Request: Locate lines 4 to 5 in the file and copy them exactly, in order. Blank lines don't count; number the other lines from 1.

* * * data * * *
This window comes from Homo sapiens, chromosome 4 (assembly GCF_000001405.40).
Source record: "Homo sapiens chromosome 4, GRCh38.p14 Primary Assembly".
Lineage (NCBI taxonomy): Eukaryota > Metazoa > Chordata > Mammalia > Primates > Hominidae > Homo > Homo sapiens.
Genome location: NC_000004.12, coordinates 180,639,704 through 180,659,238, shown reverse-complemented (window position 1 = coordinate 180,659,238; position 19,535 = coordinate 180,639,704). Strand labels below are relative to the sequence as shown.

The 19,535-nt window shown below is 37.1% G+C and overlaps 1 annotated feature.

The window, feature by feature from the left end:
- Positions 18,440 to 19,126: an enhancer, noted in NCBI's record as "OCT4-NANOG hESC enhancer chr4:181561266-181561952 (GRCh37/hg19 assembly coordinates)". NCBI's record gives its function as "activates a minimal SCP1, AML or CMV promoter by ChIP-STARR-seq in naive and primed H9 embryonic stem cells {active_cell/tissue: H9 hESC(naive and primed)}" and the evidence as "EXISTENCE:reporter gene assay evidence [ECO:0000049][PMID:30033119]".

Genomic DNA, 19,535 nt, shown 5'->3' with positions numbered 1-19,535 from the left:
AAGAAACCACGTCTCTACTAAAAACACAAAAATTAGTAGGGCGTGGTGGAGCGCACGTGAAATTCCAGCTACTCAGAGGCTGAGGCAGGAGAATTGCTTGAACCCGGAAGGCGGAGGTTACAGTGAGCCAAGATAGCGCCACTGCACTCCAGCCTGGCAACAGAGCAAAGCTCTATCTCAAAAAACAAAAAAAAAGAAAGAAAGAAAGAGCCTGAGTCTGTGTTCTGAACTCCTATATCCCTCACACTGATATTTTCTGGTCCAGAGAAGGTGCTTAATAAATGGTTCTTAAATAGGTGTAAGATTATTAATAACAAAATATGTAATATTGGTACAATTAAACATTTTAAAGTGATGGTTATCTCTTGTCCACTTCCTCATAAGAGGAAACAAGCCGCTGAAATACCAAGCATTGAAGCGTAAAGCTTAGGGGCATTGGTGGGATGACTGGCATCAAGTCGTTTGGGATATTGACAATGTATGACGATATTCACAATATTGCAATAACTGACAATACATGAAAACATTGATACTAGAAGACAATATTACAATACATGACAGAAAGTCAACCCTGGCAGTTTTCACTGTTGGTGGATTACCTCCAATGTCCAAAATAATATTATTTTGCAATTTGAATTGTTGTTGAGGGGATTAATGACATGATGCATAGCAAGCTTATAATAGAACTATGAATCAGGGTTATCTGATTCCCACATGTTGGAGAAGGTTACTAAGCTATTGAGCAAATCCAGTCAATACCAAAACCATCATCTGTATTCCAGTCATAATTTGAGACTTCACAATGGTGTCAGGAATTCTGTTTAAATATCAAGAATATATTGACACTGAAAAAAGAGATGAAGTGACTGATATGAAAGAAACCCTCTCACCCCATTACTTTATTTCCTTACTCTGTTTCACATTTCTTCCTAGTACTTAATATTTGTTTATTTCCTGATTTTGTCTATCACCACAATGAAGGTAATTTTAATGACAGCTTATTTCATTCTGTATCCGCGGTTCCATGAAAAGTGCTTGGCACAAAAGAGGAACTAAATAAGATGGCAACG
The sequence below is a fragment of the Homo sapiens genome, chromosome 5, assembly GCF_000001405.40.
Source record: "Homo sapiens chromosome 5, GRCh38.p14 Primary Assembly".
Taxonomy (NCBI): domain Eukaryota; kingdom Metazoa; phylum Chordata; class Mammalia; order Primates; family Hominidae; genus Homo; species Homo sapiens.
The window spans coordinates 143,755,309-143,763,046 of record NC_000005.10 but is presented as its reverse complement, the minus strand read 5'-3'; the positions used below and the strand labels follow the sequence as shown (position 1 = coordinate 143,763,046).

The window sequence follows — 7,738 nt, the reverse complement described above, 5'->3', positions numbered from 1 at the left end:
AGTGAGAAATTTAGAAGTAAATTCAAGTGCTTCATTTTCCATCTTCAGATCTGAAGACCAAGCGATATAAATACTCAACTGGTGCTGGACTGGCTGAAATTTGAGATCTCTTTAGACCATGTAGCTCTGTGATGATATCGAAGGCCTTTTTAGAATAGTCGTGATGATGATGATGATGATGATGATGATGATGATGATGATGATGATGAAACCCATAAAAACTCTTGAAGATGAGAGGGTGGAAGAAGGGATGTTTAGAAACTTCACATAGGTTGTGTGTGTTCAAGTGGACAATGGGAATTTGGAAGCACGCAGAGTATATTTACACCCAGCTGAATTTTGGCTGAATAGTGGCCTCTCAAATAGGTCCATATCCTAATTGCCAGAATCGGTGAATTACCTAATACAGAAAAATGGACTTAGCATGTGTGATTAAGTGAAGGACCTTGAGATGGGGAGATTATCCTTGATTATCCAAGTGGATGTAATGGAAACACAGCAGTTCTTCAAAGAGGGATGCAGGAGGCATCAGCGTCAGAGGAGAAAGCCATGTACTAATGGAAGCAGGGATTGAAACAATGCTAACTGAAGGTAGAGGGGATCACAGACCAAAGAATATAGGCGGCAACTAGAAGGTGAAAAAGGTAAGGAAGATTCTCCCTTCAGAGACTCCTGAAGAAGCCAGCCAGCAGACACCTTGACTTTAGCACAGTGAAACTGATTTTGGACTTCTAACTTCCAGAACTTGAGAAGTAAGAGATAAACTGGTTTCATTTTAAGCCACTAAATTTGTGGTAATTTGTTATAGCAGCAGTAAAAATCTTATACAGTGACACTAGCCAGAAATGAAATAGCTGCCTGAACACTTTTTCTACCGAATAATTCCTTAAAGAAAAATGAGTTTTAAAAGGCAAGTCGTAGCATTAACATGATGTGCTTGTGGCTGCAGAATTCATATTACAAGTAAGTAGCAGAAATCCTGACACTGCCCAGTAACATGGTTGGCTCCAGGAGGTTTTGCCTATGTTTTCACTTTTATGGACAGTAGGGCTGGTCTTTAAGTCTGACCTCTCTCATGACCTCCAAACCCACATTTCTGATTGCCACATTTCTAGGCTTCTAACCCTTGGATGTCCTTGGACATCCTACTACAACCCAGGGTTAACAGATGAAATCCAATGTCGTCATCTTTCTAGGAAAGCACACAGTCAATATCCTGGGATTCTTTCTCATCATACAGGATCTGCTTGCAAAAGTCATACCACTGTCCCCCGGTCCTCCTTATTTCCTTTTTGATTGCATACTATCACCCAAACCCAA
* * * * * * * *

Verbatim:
Genome location: NC_000004.12, coordinates 180,639,704 through 180,659,238, shown reverse-complemented (window position 1 = coordinate 180,659,238; position 19,535 = coordinate 180,639,704). Strand labels below are relative to the sequence as shown.

The 19,535-nt window shown below is 37.1% G+C and overlaps 1 annotated feature.